Data from: The effect of diet and time after bacterial infection on fecundity, resistance, and tolerance in Drosophila melanogaster
Kutzer, Megan A. M.; Armitage, Sophie A. O. (2016), Data from: The effect of diet and time after bacterial infection on fecundity, resistance, and tolerance in Drosophila melanogaster, Dryad, Dataset, https://doi.org/10.5061/dryad.282f6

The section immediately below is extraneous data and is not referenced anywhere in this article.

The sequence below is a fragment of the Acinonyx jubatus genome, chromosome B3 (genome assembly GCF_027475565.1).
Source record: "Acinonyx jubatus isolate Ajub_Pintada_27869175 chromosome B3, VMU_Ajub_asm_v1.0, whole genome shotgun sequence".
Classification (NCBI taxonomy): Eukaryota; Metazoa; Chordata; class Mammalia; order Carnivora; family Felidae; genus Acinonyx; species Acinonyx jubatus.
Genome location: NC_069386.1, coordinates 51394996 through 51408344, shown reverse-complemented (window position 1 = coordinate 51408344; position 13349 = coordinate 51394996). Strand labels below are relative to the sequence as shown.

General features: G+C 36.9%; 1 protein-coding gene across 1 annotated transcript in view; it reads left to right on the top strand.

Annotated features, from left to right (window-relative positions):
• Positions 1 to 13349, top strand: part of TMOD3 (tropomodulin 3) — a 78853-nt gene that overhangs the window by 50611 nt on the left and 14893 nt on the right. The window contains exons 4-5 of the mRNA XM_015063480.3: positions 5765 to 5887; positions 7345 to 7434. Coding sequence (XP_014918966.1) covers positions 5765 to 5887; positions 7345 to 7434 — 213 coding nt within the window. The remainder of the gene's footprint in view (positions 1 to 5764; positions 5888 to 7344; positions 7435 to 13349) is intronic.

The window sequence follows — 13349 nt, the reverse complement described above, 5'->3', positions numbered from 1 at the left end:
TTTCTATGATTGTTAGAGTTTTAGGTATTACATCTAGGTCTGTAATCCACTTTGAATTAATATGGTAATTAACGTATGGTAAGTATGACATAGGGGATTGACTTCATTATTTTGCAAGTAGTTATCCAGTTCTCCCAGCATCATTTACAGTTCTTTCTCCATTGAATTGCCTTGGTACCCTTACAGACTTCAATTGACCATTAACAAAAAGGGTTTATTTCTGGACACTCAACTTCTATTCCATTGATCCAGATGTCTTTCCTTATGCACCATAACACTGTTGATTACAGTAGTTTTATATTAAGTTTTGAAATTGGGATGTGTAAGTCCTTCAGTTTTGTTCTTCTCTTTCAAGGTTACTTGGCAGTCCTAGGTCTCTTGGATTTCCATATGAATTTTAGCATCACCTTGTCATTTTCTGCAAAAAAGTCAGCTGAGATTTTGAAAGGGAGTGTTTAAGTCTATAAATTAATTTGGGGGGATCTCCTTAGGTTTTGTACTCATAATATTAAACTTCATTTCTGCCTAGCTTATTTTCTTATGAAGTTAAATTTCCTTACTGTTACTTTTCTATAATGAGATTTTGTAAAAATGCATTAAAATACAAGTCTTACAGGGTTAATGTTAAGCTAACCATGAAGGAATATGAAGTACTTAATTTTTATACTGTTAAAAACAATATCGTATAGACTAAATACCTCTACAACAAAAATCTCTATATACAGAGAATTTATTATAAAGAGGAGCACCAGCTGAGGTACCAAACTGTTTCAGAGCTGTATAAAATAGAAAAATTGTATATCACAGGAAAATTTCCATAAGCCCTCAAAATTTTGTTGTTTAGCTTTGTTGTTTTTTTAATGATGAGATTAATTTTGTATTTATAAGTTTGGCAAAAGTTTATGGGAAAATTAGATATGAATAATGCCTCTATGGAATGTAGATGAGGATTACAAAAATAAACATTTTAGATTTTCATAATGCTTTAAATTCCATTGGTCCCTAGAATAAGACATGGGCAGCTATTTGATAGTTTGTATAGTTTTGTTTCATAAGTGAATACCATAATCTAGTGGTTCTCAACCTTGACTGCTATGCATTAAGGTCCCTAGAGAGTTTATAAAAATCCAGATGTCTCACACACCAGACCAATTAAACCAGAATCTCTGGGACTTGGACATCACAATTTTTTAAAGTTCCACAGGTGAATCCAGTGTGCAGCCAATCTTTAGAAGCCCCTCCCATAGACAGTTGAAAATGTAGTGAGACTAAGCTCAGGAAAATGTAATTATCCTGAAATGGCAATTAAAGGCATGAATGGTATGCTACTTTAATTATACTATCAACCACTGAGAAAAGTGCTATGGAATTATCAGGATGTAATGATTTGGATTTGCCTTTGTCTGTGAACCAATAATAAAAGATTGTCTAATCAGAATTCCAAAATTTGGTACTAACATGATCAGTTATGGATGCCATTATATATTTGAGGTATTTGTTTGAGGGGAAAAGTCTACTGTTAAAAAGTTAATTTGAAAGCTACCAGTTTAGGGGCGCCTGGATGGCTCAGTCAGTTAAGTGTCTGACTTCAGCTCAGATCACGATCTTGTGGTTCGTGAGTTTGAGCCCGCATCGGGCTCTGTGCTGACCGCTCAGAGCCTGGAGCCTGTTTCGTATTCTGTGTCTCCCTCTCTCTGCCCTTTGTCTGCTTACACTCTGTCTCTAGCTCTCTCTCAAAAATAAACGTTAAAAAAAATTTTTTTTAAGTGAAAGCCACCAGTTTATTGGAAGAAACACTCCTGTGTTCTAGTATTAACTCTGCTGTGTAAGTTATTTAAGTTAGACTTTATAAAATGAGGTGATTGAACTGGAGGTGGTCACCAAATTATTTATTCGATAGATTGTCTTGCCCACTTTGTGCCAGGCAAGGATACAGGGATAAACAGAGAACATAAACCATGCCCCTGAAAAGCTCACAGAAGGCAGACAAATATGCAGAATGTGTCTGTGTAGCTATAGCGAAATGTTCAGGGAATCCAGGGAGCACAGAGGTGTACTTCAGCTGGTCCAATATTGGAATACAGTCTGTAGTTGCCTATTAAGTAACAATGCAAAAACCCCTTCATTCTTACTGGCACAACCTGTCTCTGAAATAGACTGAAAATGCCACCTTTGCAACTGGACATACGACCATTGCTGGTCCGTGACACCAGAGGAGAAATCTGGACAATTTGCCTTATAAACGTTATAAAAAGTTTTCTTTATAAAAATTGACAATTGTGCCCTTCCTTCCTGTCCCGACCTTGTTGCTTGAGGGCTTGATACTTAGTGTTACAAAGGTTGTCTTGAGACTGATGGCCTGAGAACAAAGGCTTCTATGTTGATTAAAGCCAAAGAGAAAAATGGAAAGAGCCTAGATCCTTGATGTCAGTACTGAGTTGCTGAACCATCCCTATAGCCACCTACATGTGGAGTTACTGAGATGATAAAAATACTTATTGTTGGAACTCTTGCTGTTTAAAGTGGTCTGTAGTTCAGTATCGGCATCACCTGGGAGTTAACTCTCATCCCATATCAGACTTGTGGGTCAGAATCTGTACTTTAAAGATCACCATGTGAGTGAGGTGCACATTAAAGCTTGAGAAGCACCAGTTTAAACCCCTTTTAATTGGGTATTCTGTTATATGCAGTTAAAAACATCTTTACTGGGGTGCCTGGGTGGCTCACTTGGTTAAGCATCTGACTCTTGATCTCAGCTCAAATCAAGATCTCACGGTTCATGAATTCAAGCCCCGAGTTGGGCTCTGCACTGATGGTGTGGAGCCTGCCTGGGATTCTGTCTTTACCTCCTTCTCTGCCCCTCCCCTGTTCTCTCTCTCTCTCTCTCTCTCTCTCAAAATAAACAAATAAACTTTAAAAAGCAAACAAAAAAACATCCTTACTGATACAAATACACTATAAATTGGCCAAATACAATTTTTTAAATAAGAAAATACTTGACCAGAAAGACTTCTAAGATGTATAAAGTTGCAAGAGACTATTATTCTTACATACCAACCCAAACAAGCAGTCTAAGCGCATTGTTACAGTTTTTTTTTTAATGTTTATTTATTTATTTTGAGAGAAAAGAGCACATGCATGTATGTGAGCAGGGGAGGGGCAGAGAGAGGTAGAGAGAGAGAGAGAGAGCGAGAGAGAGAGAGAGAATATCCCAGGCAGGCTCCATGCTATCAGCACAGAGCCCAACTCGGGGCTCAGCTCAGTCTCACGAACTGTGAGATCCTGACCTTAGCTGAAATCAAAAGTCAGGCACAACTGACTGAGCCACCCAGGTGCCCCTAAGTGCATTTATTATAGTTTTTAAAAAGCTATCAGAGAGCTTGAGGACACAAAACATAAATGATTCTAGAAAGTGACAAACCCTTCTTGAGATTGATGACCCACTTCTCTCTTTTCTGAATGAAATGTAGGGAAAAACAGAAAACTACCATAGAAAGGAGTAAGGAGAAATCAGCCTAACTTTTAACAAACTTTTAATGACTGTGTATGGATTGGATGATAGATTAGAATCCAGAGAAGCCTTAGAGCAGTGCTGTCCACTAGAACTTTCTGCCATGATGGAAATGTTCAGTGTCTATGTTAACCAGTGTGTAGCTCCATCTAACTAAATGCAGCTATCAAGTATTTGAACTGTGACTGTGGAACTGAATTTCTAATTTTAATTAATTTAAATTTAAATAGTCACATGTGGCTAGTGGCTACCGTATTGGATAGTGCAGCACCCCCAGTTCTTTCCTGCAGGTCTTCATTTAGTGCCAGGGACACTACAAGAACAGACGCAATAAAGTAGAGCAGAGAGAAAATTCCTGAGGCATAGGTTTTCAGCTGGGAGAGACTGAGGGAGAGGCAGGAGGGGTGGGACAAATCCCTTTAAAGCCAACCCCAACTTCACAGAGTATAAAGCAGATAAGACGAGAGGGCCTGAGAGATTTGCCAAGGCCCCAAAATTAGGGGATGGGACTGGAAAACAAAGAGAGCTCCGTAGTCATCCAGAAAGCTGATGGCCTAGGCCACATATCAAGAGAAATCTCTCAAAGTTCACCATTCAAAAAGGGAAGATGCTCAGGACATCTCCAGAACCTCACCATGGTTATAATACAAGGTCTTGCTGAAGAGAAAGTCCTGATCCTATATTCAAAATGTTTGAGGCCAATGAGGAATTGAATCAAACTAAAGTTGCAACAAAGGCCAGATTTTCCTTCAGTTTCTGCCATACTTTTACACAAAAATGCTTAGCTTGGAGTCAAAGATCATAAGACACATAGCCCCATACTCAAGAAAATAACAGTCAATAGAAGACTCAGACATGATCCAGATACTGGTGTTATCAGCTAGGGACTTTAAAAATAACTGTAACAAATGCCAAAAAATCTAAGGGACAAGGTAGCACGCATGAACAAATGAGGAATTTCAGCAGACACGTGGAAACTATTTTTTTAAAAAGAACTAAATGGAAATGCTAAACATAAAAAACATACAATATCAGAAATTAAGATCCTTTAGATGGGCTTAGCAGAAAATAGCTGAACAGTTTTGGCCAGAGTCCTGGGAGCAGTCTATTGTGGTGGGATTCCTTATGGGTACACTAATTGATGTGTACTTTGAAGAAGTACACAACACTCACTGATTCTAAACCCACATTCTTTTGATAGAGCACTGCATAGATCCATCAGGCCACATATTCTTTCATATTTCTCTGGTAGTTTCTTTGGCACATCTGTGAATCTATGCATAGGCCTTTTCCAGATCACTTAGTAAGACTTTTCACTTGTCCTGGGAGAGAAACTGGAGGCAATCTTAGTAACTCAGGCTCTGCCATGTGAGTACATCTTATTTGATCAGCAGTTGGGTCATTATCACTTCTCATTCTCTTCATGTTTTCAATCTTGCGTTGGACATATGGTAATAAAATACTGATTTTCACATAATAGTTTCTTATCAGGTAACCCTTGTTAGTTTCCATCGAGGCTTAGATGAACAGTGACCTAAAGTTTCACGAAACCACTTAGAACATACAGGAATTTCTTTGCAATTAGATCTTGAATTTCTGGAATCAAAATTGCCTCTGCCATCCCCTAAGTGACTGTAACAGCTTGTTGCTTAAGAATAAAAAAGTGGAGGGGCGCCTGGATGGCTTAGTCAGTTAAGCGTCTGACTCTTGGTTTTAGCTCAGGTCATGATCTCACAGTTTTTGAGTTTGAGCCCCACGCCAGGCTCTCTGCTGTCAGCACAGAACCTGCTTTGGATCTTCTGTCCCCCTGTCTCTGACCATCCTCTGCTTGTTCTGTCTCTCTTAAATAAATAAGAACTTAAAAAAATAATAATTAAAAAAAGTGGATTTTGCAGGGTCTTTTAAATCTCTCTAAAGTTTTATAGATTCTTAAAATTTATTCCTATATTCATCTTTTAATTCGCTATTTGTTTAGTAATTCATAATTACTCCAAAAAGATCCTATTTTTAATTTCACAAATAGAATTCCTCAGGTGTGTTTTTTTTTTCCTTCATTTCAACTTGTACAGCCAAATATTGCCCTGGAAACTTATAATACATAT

Mounting and maintaining an effective immune response in the face of infection can be costly. The outcome of infection depends on two host immune strategies: resistance and tolerance. Resistance limits pathogen load, while tolerance reduces the fitness impact of an infection. While resistance strategies are well studied, tolerance has received less attention, but is now considered to play a vital role in host–pathogen interactions in animals. A major challenge in ecoimmunology is to understand how some hosts maintain their fitness when infected while others succumb to infection, as well as how extrinsic, environmental factors, such as diet, affect defense. We tested whether dietary restriction through yeast (protein) limitation affects resistance, tolerance, and fecundity in Drosophila melanogaster. We predicted that protein restriction would reveal costs of infection. Because infectious diseases are not always lethal, we tested resistance and tolerance using two bacteria with low lethality: Escherichia coli and Lactococcus lactis. We then assayed fecundity and characterized bacterial infection pathology in individual flies at two acute phase time points after infection. As expected, our four fecundity measures all showed a negative effect of a low-protein diet, but contrary to predictions, diet did not affect resistance to either bacteria species. We found evidence for diet-induced and time-dependent variation in host tolerance to E. coli, but not to L. lactis. Furthermore, the two bacteria species exhibited remarkably different infection profiles, and persisted within the flies for at least 7 days postinfection. Our results show that acute phase infections do not necessarily lead to fecundity costs despite high bacterial loads. The influence of intrinsic variables such as genotype are the prevailing factors that have been studied in relation to variation in host tolerance, but here we show that extrinsic factors should also be considered for their role in influencing tolerance strategies.